Biden’s proposal is expected to center on infrastructure spending, with hundreds of billions of dollars to repair the nation’s roads, bridges, waterways and rails. It also includes funding for retrofitting buildings, safety improvements, schools infrastructure, and low-income and tribal groups, as well as $100 billion for schools and education infrastructure.

The infrastructure component is expected to include $400 billion in spending to combat climate change, including $60 billion for infrastructure related to green transit and $46 billion for climate-related research and development. The plan also would aim to make electric-vehicle charging stations available across the country. The measure would also include $200 billion for housing infrastructure, including $100 billion to expand the supply of housing for low-income people.

The second component of the effort would include many of Biden’s other domestic priorities. Those include universal prekindergarten and free community college tuition. The package also would significantly expand spending on child care, and extend for several years the expansion of the child tax credit recently signed into law for one year as part of the stimulus plan.

Biden has previously touted these initiatives as necessary parts of the “caregiving economy.”

The new legislation would extend subsidies for the Affordable Care Act, as well as free and reduced tuition at historically Black colleges and universities.

Biden is expected to be presented with a menu of tax options by Treasury Department officials to fund the plan. Biden campaigned on raising the corporate tax rate from 21% to 28%, as well as increasing taxes on wealthy investors. It was not immediately clear which of his tax plans would be included in the final legislation.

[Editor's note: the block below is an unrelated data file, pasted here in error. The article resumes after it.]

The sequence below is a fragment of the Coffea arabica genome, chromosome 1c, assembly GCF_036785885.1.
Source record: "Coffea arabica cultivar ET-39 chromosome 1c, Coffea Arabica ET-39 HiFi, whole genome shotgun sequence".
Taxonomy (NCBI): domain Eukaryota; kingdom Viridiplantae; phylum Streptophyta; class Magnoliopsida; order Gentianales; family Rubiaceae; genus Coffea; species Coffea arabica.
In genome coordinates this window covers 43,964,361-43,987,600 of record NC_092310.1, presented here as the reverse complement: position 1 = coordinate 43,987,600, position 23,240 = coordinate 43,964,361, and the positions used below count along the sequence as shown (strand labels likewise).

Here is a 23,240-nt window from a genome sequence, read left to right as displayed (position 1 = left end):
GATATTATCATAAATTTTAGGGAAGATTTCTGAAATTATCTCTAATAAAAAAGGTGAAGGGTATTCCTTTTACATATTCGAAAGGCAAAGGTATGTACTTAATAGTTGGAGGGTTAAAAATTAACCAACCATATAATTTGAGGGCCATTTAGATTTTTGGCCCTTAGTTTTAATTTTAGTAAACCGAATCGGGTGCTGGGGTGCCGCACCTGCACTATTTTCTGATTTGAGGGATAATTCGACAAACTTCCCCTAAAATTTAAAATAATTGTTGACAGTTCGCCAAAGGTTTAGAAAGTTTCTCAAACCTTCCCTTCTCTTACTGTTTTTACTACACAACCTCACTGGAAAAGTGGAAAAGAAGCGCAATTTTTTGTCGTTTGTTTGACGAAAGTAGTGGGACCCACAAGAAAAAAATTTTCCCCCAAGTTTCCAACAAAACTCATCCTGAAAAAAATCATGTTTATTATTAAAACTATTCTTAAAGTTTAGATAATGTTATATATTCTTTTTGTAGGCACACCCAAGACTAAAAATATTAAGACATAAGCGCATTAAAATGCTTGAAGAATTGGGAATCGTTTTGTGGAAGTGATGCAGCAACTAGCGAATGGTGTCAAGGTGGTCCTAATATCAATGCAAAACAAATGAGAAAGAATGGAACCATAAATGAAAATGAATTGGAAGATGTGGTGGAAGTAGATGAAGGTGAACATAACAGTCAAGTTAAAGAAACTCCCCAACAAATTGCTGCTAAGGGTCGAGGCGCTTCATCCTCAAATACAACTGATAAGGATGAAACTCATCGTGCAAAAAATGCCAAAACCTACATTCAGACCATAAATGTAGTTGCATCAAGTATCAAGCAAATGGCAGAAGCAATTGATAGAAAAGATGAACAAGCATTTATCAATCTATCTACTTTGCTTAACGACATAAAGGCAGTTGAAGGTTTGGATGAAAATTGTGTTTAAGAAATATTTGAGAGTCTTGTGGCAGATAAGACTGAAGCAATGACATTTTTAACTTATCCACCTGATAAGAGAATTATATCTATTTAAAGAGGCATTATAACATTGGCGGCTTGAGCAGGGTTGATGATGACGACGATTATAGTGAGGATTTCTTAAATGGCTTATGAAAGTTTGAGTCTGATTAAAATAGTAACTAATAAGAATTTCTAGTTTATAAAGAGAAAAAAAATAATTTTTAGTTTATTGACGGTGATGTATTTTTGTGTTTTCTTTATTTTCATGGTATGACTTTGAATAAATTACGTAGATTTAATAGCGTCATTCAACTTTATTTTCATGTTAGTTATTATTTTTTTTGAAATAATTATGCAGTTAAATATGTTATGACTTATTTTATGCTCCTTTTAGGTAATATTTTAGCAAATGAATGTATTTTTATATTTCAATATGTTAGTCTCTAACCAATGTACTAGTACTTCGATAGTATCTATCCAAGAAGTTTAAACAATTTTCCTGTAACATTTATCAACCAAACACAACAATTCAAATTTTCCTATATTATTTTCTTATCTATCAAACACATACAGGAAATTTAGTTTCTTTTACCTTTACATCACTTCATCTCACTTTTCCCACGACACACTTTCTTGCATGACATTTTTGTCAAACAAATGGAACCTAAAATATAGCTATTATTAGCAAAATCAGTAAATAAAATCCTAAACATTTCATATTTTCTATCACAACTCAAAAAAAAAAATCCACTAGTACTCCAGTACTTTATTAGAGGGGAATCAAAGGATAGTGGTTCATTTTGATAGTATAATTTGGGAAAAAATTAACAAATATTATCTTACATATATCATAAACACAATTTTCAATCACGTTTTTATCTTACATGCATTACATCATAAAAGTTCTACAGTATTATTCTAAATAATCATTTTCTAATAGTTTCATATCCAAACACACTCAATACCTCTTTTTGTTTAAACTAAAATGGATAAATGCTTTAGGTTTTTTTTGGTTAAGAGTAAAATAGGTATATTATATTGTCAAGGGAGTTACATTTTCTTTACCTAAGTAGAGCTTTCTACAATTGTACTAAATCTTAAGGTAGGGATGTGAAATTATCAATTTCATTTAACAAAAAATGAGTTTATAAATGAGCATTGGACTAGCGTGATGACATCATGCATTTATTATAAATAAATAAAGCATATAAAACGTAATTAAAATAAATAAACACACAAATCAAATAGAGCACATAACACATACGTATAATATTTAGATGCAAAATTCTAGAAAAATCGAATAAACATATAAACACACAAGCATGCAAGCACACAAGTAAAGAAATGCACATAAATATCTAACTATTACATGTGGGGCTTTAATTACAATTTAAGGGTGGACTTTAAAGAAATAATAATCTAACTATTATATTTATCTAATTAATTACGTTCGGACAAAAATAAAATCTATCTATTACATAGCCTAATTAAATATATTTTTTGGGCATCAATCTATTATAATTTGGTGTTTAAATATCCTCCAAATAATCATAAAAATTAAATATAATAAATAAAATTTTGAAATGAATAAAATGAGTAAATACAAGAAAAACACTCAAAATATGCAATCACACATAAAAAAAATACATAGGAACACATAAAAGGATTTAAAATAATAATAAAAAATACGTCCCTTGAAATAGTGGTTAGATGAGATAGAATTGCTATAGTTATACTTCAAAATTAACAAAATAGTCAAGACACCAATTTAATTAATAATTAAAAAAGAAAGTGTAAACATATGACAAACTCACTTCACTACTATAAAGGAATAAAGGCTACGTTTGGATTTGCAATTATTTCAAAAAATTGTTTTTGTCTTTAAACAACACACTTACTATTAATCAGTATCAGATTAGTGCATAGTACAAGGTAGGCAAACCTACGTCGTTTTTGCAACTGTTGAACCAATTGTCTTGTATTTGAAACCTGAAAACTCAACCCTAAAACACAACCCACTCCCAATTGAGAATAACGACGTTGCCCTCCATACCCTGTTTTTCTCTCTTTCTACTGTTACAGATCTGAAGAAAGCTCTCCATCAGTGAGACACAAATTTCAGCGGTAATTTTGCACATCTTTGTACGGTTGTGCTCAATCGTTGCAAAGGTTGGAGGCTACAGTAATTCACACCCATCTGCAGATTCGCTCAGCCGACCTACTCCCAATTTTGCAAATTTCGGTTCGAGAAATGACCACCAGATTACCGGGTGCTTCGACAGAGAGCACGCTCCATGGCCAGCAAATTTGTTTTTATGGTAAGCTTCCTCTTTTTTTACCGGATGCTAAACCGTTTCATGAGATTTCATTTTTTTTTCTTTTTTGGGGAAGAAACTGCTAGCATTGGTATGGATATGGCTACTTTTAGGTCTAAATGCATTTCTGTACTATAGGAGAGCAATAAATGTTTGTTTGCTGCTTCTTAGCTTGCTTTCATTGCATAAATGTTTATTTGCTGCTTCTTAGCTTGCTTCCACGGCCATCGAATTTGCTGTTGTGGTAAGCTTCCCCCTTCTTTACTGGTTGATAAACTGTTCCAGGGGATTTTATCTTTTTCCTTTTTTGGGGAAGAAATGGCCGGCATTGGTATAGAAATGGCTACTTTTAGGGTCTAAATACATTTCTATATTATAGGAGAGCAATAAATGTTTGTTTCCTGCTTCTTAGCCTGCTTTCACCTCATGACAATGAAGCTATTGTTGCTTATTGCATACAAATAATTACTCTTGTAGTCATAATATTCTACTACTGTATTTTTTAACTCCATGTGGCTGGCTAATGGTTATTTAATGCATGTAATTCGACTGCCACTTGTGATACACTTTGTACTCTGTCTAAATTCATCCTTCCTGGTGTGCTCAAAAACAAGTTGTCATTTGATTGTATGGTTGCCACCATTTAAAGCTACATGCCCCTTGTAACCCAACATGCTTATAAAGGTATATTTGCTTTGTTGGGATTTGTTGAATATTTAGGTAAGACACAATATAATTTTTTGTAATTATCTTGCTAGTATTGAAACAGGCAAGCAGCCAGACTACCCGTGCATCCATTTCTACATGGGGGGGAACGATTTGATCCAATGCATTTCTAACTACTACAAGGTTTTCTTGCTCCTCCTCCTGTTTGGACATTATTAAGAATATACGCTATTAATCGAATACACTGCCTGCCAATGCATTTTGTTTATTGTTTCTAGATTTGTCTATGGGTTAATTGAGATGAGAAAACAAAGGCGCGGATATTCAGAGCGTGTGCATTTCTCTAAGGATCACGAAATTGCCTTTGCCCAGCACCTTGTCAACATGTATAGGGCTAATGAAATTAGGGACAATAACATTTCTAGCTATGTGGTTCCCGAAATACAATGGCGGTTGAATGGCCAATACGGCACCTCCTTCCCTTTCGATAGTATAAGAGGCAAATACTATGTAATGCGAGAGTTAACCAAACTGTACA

“Anybody making more than $400,000 will see a small to a significant tax increase,” Biden said last week on ABC’s “Good Morning America.”

White House officials plan to include a measure to force pharmaceutical companies to lower their prices or pay a steep penalty. The White House’s efforts probably will be similar to the prescription drug bill announced by House Democrats in 2019, which aimed to respond to voter frustration over the rising costs of prescription drugs across the country, the people aware of the internal discussions said.

The Congressional Budget Office has estimated that the House Democrats’ bill would save the government about $450 billion over the next decade. By lowering the cost of prescription drugs, the government would spend significantly less on Medicare and other public health programs.

Many details of the plan were first reported by The New York Times.

The emerging proposal comes amid an extensive debate among Democratic policymakers about the next steps for the Biden administration. The Democrats’ left flank is clamoring for the party to use its hold on power in Washington to approve long-held policy goals, from an expansion of health care to action on climate change. Democrats’ centrist wing, however, has expressed repeated unease about the party-line vote over pandemic relief, and it has pushed for a return to bipartisan policymaking.

Republicans in particular are expected to oppose Biden’s tax increases on businesses and rich people. That could complicate passage, particularly through the Senate, of any major Biden infrastructure package.

“The GOP won’t vote for these tax hikes,” said Brian Riedl, a former aide to Sen. Rob Portman, R-Ohio, who now works at the libertarian-leaning think tank Manhattan Institute. “Why should they be the tax collectors for Biden’s spending spree?”

Others point out that what Biden has proposed may not be sufficient to meet the challenge of climate change and a warming planet.


“If $3 trillion is what Biden’s team lands on, they’ll be neglecting what’s politically and publicly popular, and what’s quite frankly vital for the future of our society and our planet,” said Ellen Sciales, national press secretary for the youth-led Sunrise Movement.

The Washington Post’s Seung Min Kim contributed to this report.